“Sometimes I’m Afraid of God”
Sometimes I’m afraid of God when I read the Bible.
The statement came from my son after he had spent a bit of time wandering around in the delights of Genesis 19 for an assignment. It’s quite the passage. You have a guy voluntarily sending out his daughters to get raped in order to avoid the apparently more odious prospect of having the men of his town sodomize a couple of angels who had paid him a visit, you have people being struck blind and being turned into salt, you have God raining down sulfur and fire in judgment of the Sodom and Gomorrah, you have two young women getting their dad plastered in order to have sex with him and produce children, and generally an overall scene of depravity and sex and violence that would make Quentin Tarantino blush. Well, maybe not. But still, it’s not exactly PG material.
“Why do stories like this make you afraid,” I asked, with no small amount of trepidation. “Well, God seems so angry… He tells them not to look back at Sodom, but we have our own brains and we’re curious, right? I would look back. But then they get turned to salt. And why would those girls want to have sex with their dad?!”
I love words—words are my life—but it never ceases to amaze me how quickly questions about the Bible from my kids can seem to drain the words right out of me. At least all of the good and helpful ones. All of my theological education and hermeneutical sophistication and contextual sensitivity seems to go out the window when a kid encounters some bizarre passage in the bible and wonders, quite logically, “What on earth does that mean and why is it in the Bible?!
How does one “explain” Genesis 19 to an eleven year old? Or a twenty-five, fifty, or seventy-five year old for that matter? There was plenty of umm-ing and ahhing and “well, you see” and “things were quite a bit different back then” and “human beings can be quite awful” and “are you sure it was Genesis 19 that you were supposed to read?!” But I’m not sure there was much light shed on the matter. I think my son walked out the door to walk the dog thinking something like, “Man, the Bible is one weird book.”
And it is. Very weird indeed. We force musicians who throw the odd swear word into their songs to have warning labels for their albums. I often think that the Bible should have a similar (or more explicit) warning on its cover.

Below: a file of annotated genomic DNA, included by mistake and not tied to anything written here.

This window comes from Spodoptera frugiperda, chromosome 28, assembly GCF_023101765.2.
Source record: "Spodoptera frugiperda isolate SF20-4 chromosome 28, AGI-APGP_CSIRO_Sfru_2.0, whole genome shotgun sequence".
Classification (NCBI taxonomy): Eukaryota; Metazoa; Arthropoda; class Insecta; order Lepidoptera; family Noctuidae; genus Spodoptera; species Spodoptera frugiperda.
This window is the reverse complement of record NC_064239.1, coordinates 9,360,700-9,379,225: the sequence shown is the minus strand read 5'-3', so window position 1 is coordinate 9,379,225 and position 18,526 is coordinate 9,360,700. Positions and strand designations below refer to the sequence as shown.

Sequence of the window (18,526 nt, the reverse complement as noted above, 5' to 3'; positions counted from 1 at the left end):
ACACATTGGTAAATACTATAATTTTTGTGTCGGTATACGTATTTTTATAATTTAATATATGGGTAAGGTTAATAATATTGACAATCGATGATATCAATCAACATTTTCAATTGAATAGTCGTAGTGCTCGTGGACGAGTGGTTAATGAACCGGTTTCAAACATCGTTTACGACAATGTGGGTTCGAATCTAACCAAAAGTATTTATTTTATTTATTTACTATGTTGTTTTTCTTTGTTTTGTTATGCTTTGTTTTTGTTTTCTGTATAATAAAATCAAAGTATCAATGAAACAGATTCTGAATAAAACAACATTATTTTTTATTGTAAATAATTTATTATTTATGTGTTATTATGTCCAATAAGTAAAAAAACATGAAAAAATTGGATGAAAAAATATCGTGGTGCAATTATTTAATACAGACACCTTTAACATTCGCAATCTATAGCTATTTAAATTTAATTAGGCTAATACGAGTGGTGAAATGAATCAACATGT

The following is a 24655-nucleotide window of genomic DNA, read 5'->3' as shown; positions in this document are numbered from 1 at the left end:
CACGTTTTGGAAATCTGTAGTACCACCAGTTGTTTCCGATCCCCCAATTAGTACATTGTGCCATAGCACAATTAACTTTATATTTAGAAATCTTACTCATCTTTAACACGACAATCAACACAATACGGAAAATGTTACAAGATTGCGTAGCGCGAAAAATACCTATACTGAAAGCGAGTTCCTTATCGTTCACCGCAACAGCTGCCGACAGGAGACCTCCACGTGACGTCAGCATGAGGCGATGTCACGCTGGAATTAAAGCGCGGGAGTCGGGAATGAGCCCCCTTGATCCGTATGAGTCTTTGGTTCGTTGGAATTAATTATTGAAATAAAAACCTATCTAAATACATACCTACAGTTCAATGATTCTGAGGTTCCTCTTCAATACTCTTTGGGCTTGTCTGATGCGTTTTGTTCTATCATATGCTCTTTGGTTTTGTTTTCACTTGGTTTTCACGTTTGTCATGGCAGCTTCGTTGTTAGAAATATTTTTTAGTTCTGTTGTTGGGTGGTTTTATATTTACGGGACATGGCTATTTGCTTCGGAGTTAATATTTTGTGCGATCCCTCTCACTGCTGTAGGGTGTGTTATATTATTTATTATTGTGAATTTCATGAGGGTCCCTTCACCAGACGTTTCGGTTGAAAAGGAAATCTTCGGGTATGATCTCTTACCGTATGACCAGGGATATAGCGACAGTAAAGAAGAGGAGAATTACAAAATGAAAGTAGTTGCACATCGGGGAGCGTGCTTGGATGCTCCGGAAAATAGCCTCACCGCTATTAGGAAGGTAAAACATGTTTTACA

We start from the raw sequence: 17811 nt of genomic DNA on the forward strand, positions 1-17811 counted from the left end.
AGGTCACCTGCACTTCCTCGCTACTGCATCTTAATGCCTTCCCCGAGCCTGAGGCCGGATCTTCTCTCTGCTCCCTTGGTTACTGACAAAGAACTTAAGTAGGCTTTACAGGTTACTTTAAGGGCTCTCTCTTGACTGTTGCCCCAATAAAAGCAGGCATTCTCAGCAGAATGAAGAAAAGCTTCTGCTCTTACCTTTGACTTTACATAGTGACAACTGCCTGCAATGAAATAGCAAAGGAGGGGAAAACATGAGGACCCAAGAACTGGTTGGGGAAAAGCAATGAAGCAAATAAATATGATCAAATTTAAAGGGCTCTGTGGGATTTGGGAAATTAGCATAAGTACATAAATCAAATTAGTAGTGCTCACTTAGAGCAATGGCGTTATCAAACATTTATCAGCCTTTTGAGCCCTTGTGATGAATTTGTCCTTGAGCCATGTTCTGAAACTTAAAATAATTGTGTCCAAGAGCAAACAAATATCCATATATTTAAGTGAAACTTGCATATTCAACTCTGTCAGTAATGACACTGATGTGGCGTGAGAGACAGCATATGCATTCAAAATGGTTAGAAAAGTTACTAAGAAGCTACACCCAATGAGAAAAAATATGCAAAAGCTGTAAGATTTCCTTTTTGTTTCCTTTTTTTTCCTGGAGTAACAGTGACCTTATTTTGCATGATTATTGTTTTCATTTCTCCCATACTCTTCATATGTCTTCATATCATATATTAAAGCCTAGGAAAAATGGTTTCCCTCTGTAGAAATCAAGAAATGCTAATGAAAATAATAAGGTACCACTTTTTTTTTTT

As I mentioned in a previous post, our Mennonite denomination is currently engaged in a process of discerning together how and why we interpret Scripture. It is a process that has yielded some deep wisdom borne out of many hours spend wrestling with and delighting in Scripture. It has produced some wonderful guidelines that we have collectively discerned and articulated. These guidelines are profoundly helpful, if followed, and give us some good tools for knowing how to handle tough passages, what to prioritize and why, etc. Good stuff, all of it.
But eleven year olds don’t talk about “interpretive frameworks” or “narrative trajectories” or “Christological lenses” or anything like that. They just read. At face value. And the Bible can be a very scary thing for young hearts and minds whose faith and hope are still taking shape, still being formed. I feel very strongly that followers of Jesus should have good tools for interpreting the Bible and a good understanding of the kind of book that it is (and, more importantly, isn’t!). But even this conviction can seem comfortably abstract and generic, like something you would find on a mission statement or something like that. A kid saying, “Sometimes the Bible makes me afraid of God” sharpens and personalizes these matters on an entirely different level.
My son and I didn’t just talk about Genesis 19 this morning. We also talked about Jesus (what else could we do, as Anabaptists?) and about how even though there are parts of the Bible that make us scratch our heads or cringe or that even frighten us, we have to always remember that Jesus is the best picture of God that we have. You know, Colossians 1 and Hebrews 1 and all that.
I don’t know what my son thought about this move. Maybe he thought his dad was trying to change the subject or that he was contrasting the nice New Testament God with the nasty Old Testament God in a kind of quasi-Marcionism. Maybe he just thought that his dad didn’t know what else to say. And he would probably be partly right. But only partly.
Because however confusedly and incoherently and partially I may have expressed it, I really do believe that Jesus and reshapes and reinterprets Scripture and our understanding of who God is. I really do believe that Jesus is the trump card and I do not apologize for this. I really do believe that when I come across horrifying passages in the OT, that rather than trying to rationalize or spin or defend, my only recourse is to turn to the Crucified One who shows me, in the truest and most complete way, what God is like—who shows me that we do not have to be afraid.